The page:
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Mother's Day 2020: A Holiday We'll Remember

May 10, 2020

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PCOS, Infertility, and Mother’s Day/Non-Mother’s Day

 Gretchen Kubacky, Psy.D. is a health psychologist in private practice in Southern California. She is a Certified PCOS Educator, a frequent lecturer on women’s health, and the founder of the popular website, She is dedicated to education, advocacy, and empowerment for women and girls with PCOS.


Last month was National Infertility Awareness Month, and that elicited a lot of strong feelings in women with PCOS. Personally, it always leaves me feeling a little sucker-punched in the gut, even though I know it’s coming, every year. Similarly, Mother’s Day being around the corner can bring up feelings of sadness, depression, anxiety, jealousy, anger, and more. You see, if you weren’t already aware, PCOS is the primary cause of female infertility.


But there are many ways to deal with this: a pint of ice cream and a good cry, totally ignoring it, spending it focused on your own mother, or perhaps celebrating Non-Mother's Day. Non-Mother’s Day is a refreshing approach to seeking support for the challenges of the in-your-face assault of mushy Mother’s Day images and the collective cultural worship and adoration of mothers. Not that we shouldn’t adore mothers, but it HURTS to be left out.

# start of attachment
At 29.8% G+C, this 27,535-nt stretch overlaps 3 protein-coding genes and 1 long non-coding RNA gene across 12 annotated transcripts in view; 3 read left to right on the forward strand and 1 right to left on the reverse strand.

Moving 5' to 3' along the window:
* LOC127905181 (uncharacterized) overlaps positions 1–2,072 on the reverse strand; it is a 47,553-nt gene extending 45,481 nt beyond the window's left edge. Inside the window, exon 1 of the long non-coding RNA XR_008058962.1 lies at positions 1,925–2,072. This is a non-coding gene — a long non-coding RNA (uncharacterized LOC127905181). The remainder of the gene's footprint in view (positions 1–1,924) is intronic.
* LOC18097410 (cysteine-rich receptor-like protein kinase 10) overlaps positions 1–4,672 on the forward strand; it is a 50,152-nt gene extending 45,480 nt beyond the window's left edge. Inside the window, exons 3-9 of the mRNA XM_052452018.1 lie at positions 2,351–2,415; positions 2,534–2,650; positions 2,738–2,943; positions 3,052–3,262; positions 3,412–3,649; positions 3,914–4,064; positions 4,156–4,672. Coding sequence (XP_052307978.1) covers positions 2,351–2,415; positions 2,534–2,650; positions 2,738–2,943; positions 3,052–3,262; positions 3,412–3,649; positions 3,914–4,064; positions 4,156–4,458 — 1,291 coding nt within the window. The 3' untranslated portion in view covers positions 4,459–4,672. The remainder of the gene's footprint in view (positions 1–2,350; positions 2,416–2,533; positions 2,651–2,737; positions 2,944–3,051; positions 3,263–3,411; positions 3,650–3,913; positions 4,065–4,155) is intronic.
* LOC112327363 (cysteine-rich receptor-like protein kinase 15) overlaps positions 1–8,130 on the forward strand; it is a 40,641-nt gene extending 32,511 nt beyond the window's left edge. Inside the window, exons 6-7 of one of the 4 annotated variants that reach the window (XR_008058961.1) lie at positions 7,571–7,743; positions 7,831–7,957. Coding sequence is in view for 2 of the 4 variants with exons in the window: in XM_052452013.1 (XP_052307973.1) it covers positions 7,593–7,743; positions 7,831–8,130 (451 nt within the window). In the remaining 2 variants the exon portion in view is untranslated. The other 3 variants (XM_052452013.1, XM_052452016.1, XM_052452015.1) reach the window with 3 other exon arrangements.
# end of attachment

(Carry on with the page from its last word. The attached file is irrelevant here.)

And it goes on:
Mother’s Day is BIG business – over $20 billion dollars worth, each and every year. That means that the hype starts early. If you’re out in public, you can’t miss it. The greeting cards, perfume ads, restaurant specials, and flower shops are all singularly focused on getting us to spend money celebrating this holiday.


In addition to inconsolable feelings of grief and longing for the child or pregnancy you never had (or perhaps worse, lost, or lost repeatedly), you may be feeling like there’s no place for you in this mother-focused world. The reality is that nearly one in five women never becomes a mother.  You’re not entirely alone.


Since you probably can’t escape it, what else can you do to make it more bearable?


  • Come hang out on the PCOS Psychology Facebook page, which is a safe place to talk about all of the feelings, not just the ones that sound nice and socially acceptable. Feel free to be you! I’ll be checking in regularly on Mother’s Day.


  • If your own mother is al